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Stability of relativistic double star system

  1. Jun 22, 2010 #1
    We consider two stars which initially were at rest with each other, and were gravitationally influencing each other. We assume a kind of gravitation force which propagates at light speed. Now we give equal velocity (in relatively opposite direction) to both stars. Since gravity is propagated at 'c', and hence delayed, the direction of force on one star will be at retarded position of other. Clearly line of force will be slightly deviated from center of mass, thus leading to a non-central component in force. One can easily see that this force will in some time lead to exponential separation in both stars, if energy of the system is conserved. Thus system wont be stable.
    I think that such a situation will never be achieved due to gravitational radiation. Is it true or is there some way to clear the stability problem?
  2. jcsd
  3. Jun 22, 2010 #2
    P.S.- 1st paragraph is considered with geometry being a rigid structure, that is, no geometrodynamics. But gravity at light speed is of course there. 2nd paragraph considers geometrodynamics for stability.
  4. Jun 23, 2010 #3


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    An argument along these lines can be used to prove the existence of gravitational radiation. See Spacetime Physics by Taylor and Wheeler. I think you're wandering off track starting at "One can easily see..." The effect is in the opposite direction compared to what you thought. It isn't two effects that partially cancel. The effect you're talking about *is* gravitational radiation.
  5. Jun 23, 2010 #4
    I completely lost you at "the effect you are talking about is gravitational...". I guess I am talking about a force on either of stars which must have a radial and a tangential component( tangential and approx. in direction of velocity). The tangential force deviates the trajectory from purely circular motion. This can be avoided if the system looses energy by gravitational radiation in geometrodynamic theory. Is this what you are stating?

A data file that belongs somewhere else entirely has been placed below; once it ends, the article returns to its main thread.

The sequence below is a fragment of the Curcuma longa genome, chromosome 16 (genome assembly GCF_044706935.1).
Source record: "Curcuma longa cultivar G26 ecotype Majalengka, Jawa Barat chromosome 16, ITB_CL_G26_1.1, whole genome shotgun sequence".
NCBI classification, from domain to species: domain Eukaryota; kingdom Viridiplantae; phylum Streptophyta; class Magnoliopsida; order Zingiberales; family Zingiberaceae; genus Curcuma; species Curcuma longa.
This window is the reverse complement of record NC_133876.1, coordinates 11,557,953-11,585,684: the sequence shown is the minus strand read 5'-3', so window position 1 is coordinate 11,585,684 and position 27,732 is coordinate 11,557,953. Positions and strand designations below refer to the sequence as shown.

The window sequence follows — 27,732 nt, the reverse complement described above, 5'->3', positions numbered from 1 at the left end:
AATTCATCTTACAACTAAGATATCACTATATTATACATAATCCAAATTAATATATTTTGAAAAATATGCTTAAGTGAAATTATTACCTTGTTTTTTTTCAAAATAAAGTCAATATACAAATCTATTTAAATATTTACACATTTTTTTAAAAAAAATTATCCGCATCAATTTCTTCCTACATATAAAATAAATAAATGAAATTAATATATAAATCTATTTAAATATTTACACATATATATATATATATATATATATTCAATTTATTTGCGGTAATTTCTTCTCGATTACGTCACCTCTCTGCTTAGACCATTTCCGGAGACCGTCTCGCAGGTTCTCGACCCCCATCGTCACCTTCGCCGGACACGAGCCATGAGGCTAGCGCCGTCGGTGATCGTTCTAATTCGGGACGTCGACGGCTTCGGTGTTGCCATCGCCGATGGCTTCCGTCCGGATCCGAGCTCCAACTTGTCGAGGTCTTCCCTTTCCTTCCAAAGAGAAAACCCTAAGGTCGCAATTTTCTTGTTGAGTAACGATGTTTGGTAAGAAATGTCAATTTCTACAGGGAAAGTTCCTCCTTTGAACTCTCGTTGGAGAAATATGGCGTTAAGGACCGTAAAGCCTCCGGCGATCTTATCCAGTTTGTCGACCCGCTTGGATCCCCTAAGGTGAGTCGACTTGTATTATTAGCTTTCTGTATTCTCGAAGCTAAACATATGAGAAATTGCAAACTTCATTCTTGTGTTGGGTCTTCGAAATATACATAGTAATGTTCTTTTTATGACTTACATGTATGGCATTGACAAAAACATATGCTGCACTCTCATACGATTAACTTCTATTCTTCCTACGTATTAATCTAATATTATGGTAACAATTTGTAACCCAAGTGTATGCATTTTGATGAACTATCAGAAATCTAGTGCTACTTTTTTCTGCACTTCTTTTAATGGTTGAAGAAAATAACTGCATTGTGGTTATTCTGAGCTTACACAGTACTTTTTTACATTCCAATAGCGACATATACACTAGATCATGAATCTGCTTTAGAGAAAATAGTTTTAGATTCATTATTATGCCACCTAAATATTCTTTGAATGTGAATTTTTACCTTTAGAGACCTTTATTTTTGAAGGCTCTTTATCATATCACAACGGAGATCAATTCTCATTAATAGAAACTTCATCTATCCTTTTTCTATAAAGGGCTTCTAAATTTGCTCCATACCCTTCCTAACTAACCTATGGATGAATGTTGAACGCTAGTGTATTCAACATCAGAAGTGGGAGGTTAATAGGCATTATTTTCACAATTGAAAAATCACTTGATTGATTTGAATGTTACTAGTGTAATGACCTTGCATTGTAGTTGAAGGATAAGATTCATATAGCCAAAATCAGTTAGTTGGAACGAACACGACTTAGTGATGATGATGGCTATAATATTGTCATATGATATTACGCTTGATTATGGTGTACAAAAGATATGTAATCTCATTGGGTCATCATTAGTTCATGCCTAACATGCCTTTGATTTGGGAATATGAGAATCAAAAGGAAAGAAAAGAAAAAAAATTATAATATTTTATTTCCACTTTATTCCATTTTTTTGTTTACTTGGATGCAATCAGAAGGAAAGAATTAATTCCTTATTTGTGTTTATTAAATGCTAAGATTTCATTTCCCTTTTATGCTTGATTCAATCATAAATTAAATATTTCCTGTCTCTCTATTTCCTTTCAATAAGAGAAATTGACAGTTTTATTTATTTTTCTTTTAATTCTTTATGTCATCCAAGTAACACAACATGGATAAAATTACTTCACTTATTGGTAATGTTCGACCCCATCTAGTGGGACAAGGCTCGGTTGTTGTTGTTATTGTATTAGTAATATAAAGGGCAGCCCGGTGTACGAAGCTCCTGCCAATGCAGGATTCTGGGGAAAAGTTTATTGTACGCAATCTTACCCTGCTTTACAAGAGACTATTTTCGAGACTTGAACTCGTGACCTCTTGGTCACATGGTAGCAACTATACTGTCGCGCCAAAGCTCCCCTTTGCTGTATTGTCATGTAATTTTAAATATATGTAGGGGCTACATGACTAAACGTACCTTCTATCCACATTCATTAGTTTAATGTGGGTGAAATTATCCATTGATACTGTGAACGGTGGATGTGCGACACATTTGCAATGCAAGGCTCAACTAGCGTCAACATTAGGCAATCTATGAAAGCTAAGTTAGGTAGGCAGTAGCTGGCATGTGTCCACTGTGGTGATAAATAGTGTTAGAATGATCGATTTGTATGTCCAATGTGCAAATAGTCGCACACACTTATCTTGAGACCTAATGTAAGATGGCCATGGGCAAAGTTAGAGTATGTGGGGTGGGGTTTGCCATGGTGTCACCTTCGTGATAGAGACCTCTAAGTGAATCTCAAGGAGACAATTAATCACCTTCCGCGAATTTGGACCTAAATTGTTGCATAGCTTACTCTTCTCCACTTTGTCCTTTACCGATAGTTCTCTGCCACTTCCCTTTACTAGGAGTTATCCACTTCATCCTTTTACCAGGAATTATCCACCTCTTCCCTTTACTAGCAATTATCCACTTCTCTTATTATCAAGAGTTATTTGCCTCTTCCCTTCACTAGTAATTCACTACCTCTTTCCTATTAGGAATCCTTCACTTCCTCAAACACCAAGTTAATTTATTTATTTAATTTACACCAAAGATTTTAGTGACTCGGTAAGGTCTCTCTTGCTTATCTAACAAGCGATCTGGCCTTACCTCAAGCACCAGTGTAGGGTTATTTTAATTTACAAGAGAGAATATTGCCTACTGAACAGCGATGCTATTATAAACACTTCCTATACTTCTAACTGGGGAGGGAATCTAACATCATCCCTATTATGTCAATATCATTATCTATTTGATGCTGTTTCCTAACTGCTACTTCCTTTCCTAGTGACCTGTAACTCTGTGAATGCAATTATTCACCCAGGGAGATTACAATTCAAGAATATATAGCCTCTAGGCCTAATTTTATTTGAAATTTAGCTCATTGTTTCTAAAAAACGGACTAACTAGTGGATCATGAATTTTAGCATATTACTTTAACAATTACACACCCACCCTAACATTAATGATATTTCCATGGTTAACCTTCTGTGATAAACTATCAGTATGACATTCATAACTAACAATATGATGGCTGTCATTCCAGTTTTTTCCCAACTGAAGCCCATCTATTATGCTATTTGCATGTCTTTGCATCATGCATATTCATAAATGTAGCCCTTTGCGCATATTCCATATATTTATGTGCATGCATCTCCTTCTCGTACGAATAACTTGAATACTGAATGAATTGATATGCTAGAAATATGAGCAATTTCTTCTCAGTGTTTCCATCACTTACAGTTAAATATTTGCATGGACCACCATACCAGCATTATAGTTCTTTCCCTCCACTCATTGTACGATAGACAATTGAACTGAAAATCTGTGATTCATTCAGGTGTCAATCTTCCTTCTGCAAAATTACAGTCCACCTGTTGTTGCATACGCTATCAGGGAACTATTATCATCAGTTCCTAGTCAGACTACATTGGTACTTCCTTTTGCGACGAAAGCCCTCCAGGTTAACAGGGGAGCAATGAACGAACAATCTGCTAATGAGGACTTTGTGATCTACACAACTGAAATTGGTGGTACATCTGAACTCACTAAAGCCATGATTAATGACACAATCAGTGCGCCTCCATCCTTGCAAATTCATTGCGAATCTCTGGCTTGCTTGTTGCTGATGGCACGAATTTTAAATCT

6. Jun 24, 2010 #5
    01030312: This is what you had in mind, correct?

    [PLAIN]http://img571.imageshack.us/img571/8158/binarystargr.png [Broken]

    The evolution of such a system seems to be that the distance between the bodies are increasing, and their speeds are increasing as well, but I don't know if such a system satisfies energy conservation unless energy is radiated off as gravitational radiation? Would mechanical energy decrease over time otherwise?
    Last edited by a moderator: May 4, 2017
  7. Jun 24, 2010 #6


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    I see. Espen180's drawing makes it more clear to me what 01030312 presumably had in mind.

    OK, to connect that to what I was saying, imagine a highly elliptical orbit instead of a circular one. This is essentially the case that Taylor and Wheeler talk about (although they phrase it in terms of Atlas taking two planets and moving them in and out as if he's working out in the gym). As the planets are approaching one another, each one feels a retarded force that is weaker than it "should" be according to Newton, so the amount of positive work done on each is smaller than the Newtonian value. As they recede from one another, the retarded force is smaller than the Newtonian value, so the negative work is greater than Newtonian. The result is that with each cycle, they lose energy. If we assume that energy should be conserved, then the only possible way of resolving the problem is to assume that this energy is radiated away as gravitational waves. So the retarding effect is not a countervailing effect that partially cancels the gravitational radiation, it *is* the effect of the gravitational radiation.

    In the circular orbit case, each planet is doing positive work on the other, so by the work-kinetic energy theorem, they're gaining kinetic energy. But remember that when a non-contact force does acts on a particle, [itex]\int F\cdot dr[/itex], where r is the position of the object being acted on, doesn't give the change in the object's energy, it just gives the change in the object's *kinetic* energy. Each planet gains KE. As they gain KE, they remain in circular orbits, and the only way that can happen is if the radius of the orbit decreases. This leads to a loss of PE that is twice as big as the loss in KE, so over all, there is a loss of energy in the system. This is exactly what we observe in, e.g., the Hulse-Taylor system: the period is shortening over time. So again we have loss of energy from the system, the energy loss is accounted for by gravitational radiation, and there is only one effect, not two.

    BTW, there is nothing in any of this that is specific to GR. Every argument that we've made in this thread applies equally to electromagnetism. We know how the analysis turns out in E&M, so it should be clear that it turns out the same way in GR.
    Last edited: Jun 24, 2010
  8. Jun 25, 2010 #7
    Exactly that is gravitation radiation. Thanks for the point of view. And John Wheeler had a real sense of humor.
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